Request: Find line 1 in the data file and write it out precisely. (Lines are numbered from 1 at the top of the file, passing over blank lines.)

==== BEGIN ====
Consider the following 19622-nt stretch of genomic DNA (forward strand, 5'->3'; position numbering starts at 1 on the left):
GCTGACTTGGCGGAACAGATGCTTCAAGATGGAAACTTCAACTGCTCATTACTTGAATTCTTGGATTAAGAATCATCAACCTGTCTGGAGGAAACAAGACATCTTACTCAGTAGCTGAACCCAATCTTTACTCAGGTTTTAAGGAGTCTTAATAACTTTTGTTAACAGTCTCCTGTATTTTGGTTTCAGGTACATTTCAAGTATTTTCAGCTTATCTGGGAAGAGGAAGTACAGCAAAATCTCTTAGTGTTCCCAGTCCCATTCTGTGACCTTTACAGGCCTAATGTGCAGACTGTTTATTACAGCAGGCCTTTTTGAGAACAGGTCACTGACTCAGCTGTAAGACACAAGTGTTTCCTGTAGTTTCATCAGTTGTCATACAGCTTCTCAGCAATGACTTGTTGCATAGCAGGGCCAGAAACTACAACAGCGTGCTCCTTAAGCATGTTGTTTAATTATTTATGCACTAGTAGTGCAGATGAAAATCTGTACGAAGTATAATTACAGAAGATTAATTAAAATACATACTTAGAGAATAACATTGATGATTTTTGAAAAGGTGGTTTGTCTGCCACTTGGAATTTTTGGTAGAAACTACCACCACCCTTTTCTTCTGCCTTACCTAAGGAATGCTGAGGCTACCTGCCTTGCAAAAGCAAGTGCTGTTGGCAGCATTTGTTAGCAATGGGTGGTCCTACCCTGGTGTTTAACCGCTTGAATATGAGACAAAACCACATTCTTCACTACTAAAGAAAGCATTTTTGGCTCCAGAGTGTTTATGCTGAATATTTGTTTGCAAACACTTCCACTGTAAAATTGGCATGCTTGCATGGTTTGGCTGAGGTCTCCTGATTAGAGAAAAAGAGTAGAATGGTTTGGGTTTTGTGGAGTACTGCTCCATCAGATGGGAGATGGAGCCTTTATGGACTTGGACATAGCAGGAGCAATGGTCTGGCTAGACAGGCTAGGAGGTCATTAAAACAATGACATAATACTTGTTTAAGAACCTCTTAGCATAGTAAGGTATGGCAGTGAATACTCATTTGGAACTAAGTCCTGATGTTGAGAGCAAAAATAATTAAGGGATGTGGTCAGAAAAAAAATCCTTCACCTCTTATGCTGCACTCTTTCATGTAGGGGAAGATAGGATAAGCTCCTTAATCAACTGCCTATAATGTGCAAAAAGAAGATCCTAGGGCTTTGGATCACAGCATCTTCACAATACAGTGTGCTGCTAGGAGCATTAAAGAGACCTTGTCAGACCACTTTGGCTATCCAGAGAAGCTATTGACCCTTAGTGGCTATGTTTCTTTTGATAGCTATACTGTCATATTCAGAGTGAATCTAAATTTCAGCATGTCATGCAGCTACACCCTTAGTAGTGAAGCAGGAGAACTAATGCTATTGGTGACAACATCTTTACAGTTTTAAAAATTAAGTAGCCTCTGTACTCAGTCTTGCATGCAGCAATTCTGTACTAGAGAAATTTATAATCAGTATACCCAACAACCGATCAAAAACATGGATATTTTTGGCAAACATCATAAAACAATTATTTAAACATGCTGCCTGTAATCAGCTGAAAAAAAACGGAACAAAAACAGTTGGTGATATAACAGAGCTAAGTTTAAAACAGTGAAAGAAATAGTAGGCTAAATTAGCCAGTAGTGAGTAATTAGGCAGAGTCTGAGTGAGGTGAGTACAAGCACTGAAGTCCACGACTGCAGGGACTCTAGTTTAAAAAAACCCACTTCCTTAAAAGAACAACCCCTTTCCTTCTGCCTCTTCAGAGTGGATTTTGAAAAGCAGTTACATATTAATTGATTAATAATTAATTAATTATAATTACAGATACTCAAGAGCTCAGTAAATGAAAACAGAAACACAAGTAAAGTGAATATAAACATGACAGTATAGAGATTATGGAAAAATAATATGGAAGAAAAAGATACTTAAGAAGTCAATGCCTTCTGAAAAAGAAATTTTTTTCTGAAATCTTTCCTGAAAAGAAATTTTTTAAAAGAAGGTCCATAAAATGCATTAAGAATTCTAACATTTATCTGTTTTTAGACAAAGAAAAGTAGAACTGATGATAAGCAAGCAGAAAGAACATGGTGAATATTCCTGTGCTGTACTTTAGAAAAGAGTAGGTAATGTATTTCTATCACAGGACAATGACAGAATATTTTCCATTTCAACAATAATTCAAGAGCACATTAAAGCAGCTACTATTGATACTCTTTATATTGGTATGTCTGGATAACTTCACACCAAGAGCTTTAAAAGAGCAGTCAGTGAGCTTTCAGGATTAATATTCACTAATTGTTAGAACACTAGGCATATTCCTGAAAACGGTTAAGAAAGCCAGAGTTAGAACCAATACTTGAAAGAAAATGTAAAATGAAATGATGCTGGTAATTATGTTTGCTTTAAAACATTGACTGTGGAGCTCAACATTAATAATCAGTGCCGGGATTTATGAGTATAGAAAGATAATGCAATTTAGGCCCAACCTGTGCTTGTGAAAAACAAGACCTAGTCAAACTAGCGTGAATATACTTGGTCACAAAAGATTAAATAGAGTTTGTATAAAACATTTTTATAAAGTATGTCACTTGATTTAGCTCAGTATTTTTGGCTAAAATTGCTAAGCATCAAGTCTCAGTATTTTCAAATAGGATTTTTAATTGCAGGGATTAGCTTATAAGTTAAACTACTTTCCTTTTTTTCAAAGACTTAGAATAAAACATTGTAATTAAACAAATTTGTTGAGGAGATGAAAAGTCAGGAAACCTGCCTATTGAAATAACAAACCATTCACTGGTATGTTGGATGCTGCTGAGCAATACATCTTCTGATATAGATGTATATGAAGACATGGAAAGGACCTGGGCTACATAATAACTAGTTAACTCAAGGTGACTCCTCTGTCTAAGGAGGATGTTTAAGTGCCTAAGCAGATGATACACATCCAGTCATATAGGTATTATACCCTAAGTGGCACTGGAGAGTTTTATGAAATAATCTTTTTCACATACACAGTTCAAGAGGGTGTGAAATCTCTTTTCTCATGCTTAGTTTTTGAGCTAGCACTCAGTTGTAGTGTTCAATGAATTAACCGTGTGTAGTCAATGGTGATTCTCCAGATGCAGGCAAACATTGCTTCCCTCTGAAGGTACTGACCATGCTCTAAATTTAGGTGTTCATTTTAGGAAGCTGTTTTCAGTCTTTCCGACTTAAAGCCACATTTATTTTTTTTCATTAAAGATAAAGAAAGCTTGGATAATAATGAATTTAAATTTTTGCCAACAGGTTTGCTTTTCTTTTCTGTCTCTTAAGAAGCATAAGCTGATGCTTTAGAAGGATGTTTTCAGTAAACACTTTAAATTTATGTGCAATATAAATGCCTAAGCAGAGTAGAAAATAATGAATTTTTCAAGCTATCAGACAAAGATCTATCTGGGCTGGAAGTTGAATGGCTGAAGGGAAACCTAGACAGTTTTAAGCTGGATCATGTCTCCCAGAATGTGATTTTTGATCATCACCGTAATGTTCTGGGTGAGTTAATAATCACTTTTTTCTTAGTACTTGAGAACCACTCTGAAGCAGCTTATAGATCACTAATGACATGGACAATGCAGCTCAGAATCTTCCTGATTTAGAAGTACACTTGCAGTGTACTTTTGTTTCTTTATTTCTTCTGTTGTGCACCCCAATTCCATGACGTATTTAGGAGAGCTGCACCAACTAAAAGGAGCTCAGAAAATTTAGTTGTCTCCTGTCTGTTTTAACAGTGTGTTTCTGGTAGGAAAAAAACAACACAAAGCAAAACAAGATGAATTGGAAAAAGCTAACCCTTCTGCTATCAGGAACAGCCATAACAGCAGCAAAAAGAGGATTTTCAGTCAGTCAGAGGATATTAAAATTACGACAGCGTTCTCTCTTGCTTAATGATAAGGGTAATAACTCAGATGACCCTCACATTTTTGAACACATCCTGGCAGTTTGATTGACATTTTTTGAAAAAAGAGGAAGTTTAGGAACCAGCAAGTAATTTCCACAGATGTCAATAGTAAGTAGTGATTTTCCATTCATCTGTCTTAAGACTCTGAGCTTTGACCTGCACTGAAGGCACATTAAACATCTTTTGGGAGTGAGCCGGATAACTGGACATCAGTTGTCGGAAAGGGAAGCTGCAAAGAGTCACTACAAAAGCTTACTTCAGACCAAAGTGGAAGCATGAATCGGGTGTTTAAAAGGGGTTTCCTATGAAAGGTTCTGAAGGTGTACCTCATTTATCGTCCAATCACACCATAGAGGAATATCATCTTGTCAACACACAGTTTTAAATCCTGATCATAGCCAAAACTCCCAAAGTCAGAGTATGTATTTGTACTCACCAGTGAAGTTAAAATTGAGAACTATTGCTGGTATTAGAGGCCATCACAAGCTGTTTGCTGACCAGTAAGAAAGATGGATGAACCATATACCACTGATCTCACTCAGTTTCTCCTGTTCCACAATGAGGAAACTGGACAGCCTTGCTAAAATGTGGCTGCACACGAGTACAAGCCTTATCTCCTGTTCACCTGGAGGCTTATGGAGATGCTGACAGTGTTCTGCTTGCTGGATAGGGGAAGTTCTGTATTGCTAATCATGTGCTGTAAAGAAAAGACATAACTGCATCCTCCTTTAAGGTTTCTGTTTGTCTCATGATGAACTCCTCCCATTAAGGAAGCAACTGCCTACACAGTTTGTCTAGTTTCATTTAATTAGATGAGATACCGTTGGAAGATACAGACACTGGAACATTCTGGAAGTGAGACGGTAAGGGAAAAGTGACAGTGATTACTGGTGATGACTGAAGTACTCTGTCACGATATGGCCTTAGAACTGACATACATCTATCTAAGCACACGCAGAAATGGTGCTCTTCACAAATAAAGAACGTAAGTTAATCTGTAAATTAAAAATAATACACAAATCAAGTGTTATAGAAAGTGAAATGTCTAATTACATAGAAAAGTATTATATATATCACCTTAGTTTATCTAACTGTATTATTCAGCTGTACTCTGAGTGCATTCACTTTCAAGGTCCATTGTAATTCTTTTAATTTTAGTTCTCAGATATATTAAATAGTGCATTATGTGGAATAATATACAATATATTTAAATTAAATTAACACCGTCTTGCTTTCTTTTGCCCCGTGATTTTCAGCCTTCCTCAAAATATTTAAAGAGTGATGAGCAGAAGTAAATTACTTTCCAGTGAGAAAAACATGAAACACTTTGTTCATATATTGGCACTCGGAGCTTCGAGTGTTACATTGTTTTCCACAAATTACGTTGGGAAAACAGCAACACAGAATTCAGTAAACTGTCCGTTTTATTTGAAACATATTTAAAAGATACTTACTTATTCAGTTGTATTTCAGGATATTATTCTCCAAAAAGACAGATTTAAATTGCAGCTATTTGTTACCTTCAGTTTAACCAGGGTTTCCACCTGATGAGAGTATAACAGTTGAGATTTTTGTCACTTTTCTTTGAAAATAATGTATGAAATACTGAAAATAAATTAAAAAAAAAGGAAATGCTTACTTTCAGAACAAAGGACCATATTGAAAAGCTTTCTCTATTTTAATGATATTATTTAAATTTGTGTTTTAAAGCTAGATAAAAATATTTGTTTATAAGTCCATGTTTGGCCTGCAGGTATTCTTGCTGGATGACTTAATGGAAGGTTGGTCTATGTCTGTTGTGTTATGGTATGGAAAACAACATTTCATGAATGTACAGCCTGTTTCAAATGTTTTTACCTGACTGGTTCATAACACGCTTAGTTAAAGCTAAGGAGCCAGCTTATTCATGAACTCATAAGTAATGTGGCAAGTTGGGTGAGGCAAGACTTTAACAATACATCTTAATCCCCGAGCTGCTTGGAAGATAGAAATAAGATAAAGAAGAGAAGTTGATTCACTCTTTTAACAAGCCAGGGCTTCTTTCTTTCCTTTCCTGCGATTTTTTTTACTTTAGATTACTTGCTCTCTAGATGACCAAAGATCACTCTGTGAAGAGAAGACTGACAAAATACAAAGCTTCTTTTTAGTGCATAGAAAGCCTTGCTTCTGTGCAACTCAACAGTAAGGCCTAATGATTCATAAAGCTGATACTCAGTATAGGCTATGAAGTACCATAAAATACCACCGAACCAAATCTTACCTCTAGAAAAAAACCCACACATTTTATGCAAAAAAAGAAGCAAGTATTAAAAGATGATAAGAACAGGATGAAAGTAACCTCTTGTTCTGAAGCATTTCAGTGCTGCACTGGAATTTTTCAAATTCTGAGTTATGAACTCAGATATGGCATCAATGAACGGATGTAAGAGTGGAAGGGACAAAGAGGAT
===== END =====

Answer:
Consider the following 19622-nt stretch of genomic DNA (forward strand, 5'->3'; position numbering starts at 1 on the left):